Ellie is the fashion features editor of British Vogue
Monday 12 November 2018
What does a self-contained woman look like in the age of #MeToo? As designers attempted to register the shift in attitude post-Trump, post-Times Up and post-My Job Should Not Include Abuse, reflecting the popular sentiment of empowerment with their very seams, sleeves, buttons and hemlines, the autumn/winter 2018 season only served to underline what great fashion has always been about: making women feel good.The 12 Definitive Trends Of Spring/Summer 2019
The 12 Definitive Trends Of Spring/Summer 2019
- FASHION TRENDS
- 04 Oct 2018
Many more discussed the idea of clothes as "armour", via leather dresses and head-to-toe animal print and a nod to the subversive spirit of the Seventies. On that note, the armour theory was posited most eloquently by Alexander McQueen's Sarah Burton, who talked about metamorphosis and "all the expressions of femininity", but with the characteristic honesty that meant she responded to a question about whether a bombastic pink fringed dress was a moment of feminist reckoning with: "I just thought, why not? F**k it...We're in fashion."The 11 Definitive Accessories Trends Of Spring/Summer 2019
The 11 Definitive Accessories Trends Of Spring/Summer 2019
- FASHION TRENDS
- 16 Oct 2018
Still others spoke of the need for calm. See Jonathan Anderson at Loewe - "I wanted a calmness, a confidence, a look which is grounded" - or Natacha Ramsay Levi at Chloé: "You never get too much into one direction. You always balance more.” As for "diversity", that buzziest of watch words that often has a tokenistic application? It's finally registered with casting directors, and models of colour and maturity are walking runways with refreshing frequency. Lexicon down, and with winter well underway, welcome to the biggest trends of the new autumn/winter 2018/2019 season.
Related reading: Vogue's definitive guide to the spring/summer 2019 trends
Know this: for autumn, fashion is really, really wild for animal print. From leopard to ocelot, zebra to tiger, wild stripes and spots covered the catwalks, exuding power and independence and shameless self-promotion in equal measure. The difference now? The boldest iterations insist on a head-to-toe policy. Dare you.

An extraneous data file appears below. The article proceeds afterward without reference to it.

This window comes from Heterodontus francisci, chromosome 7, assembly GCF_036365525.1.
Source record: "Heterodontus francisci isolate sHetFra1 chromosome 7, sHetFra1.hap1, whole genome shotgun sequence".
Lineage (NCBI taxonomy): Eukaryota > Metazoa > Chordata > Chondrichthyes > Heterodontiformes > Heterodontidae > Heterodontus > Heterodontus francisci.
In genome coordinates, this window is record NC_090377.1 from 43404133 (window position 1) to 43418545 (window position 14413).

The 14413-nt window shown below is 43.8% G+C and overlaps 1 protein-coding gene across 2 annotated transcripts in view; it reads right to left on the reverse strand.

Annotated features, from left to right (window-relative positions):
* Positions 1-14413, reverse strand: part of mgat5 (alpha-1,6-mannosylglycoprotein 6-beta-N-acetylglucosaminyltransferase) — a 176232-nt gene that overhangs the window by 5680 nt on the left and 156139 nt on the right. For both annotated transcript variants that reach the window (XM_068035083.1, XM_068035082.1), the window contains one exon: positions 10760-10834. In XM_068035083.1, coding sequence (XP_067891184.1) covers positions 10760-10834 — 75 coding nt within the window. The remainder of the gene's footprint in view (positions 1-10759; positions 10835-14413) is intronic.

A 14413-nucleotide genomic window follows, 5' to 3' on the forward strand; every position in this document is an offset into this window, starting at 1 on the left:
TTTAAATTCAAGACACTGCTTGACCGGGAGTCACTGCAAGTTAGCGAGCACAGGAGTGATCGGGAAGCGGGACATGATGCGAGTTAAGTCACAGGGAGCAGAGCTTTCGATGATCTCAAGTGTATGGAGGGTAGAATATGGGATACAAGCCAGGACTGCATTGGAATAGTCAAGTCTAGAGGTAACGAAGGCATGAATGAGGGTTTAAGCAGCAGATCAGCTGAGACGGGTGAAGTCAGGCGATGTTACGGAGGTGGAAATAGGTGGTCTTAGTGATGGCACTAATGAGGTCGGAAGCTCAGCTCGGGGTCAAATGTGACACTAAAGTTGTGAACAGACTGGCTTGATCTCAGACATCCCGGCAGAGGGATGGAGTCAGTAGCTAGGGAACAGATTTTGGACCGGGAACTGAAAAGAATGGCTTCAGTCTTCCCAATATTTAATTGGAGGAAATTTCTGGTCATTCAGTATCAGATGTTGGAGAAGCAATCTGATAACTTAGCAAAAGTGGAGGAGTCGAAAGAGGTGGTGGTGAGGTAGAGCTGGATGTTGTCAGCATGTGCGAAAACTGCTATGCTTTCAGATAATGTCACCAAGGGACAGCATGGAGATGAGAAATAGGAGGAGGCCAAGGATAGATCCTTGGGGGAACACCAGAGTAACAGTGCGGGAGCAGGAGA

Silk and velvet is all very well, but what to wear when you mean business? Increasingly, the answer from the autumn catwalks is a leather dress. Short and sassy at Miu Miu; ankle-length and utterly, deliciously irresistible at Loewe; shirt-shaped and smart at Hermès, Tod's, and Givenchy, leather was everywhere, and overwhelmingly grown-up.
You can't blame designers for taking the empowerment brief literally: with a renewed focus on crusading women in politics, film and fashion comes a fresh love affair with the cape. Beloved of superheroes, opera-goers and Capuchin monks, it's the elegant update on the puffer your wardrobe never knew it needed. Take it sharp and structured, as seen at Loewe and Saint Laurent, or go cosy with Isabel Marant and Missoni's blanket-like iterations.
Future-proofing your wardrobe is as simple as investing in a slash of silver, if Olivier Rousteing's theory is anything to go by: his biannual Babe Machine of a catwalk collection was on a Sci-Fi streak for autumn, as he imagined what women might be wearing in 2050. Get there first! Buy it now!
Blame the Queen (again): autumn's sleeper hit came courtesy of trusty, no-longer-fusty heritage tweed. Blown into exaggerated Eighties proportions at Marc Jacobs, rendered hyper-elegant at Chanel and Adam Lippes, and left to grouch and slouch away in supersize coat form at Miu Miu and Calvin Klein, tweed has a shapeshifting swagger for the new season, and the best part is, you can wear it with anything.
Just when you were tiring of the Princess Diana throwbacks, the Queen popped up at London Fashion Week, and with her came a whole stack of signature retro silk scarves. At Marine Serre, the young French designer had stockpiled and converted cliché French silks into gorgeous one-off dresses and handkerchief-hemmed skirts. At Gucci, Oscar De La Renta and Moschino, grandma's scarf was blown up and recut in sinuous, slinky shapes. Make like HM and wear yours with a matching headscarf knotted at the throat - preferably with giant "talk to the hand" sunglasses.
Oscar De La Renta